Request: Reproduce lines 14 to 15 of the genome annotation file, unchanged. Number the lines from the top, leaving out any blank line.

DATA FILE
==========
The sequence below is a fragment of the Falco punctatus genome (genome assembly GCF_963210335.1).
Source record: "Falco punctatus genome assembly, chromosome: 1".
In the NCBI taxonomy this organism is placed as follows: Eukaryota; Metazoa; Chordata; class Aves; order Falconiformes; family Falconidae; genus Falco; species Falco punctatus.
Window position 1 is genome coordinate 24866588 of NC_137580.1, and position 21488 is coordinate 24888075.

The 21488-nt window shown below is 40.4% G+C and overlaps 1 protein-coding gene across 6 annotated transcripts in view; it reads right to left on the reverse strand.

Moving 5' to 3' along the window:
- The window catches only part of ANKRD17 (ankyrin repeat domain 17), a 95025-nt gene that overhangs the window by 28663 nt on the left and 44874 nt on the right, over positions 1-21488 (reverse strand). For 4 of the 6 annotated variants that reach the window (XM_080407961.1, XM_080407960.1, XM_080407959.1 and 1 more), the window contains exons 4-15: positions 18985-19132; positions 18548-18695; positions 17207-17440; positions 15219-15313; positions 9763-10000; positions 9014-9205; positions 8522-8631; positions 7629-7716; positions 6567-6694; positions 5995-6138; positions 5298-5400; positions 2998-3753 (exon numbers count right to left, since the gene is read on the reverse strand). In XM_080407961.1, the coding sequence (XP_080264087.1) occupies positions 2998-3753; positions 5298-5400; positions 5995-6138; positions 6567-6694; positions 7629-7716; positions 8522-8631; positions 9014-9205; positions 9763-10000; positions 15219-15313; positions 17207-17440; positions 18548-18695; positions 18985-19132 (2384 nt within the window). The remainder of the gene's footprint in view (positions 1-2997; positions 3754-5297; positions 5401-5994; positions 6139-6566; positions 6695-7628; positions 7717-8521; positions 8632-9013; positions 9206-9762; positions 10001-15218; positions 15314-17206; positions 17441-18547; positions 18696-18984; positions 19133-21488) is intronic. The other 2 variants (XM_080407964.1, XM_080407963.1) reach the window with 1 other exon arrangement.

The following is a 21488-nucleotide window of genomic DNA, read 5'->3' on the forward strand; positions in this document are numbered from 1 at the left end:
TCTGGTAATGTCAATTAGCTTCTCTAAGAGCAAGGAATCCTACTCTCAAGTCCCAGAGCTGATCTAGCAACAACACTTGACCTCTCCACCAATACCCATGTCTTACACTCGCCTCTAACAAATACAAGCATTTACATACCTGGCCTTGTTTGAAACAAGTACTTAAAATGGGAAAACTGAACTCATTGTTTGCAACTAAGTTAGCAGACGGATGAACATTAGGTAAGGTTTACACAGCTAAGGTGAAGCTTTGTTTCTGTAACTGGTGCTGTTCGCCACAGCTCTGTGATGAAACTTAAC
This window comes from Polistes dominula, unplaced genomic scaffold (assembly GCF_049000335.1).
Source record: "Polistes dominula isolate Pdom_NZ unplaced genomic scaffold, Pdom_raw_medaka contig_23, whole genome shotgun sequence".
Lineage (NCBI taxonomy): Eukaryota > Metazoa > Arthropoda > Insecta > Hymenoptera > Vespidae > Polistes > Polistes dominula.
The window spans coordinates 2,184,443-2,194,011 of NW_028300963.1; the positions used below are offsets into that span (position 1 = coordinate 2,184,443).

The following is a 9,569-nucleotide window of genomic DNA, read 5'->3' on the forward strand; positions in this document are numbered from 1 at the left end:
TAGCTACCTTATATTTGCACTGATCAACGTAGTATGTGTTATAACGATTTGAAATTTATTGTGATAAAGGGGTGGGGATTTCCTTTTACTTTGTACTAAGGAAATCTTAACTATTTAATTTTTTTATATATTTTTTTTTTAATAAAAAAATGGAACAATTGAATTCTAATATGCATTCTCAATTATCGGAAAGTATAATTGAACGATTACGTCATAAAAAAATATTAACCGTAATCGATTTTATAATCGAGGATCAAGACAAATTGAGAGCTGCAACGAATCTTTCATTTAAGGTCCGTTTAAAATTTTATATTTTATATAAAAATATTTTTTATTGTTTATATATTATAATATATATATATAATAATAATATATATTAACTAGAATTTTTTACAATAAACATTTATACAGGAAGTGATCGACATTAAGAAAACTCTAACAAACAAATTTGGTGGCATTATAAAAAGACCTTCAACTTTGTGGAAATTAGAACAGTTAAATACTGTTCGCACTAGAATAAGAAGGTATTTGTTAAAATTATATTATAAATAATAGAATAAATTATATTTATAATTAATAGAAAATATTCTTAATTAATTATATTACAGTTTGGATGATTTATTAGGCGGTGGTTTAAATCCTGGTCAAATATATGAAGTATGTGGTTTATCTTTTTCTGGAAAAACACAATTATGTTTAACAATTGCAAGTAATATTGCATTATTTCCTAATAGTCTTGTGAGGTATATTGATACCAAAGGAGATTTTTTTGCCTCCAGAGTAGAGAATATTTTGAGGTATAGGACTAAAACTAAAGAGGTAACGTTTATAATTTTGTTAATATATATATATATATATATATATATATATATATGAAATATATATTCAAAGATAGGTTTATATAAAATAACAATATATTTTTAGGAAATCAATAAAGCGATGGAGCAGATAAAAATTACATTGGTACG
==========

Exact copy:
The following is a 9,569-nucleotide window of genomic DNA, read 5'->3' on the forward strand; positions in this document are numbered from 1 at the left end:
TAGCTACCTTATATTTGCACTGATCAACGTAGTATGTGTTATAACGATTTGAAATTTATTGTGATAAAGGGGTGGGGATTTCCTTTTACTTTGTACTAAGGAAATCTTAACTATTTAATTTTTTTATATATTTTTTTTTTAATAAAAAAATGGAACAATTGAATTCTAATATGCATTCTCAATTATCGGAAAGTATAATTGAACGATTACGTCATAAAAAAATATTAACCGTAATCGATTTTATAATCGAGGATCAAGACAAATTGAGAGCTGCAACGAATCTTTCATTTAAGGTCCGTTTAAAATTTTATATTTTATATAAAAATATTTTTTATTGTTTATATATTATAATATATATATATAATAATAATATATATTAACTAGAATTTTTTACAATAAACATTTATACAGGAAGTGATCGACATTAAGAAAACTCTAACAAACAAATTTGGTGGCATTATAAAAAGACCTTCAACTTTGTGGAAATTAGAACAGTTAAATACTGTTCGCACTAGAATAAGAAGGTATTTGTTAAAATTATATTATAAATAATAGAATAAATTATATTTATAATTAATAGAAAATATTCTTAATTAATTATATTACAGTTTGGATGATTTATTAGGCGGTGGTTTAAATCCTGGTCAAATATATGAAGTATGTGGTTTATCTTTTTCTGGAAAAACACAATTATGTTTAACAATTGCAAGTAATATTGCATTATTTCCTAATAGTCTTGTGAGGTATATTGATACCAAAGGAGATTTTTTTGCCTCCAGAGTAGAGAATATTTTGAGGTATAGGACTAAAACTAAAGAGGTAACGTTTATAATTTTGTTAATATATATATATATATATATATATATATATATATGAAATATATATTCAAAGATAGGTTTATATAAAATAACAATATATTTTTAGGAAATCAATAAAGCGATGGAGCAGATAAAAATTACATTGGTACG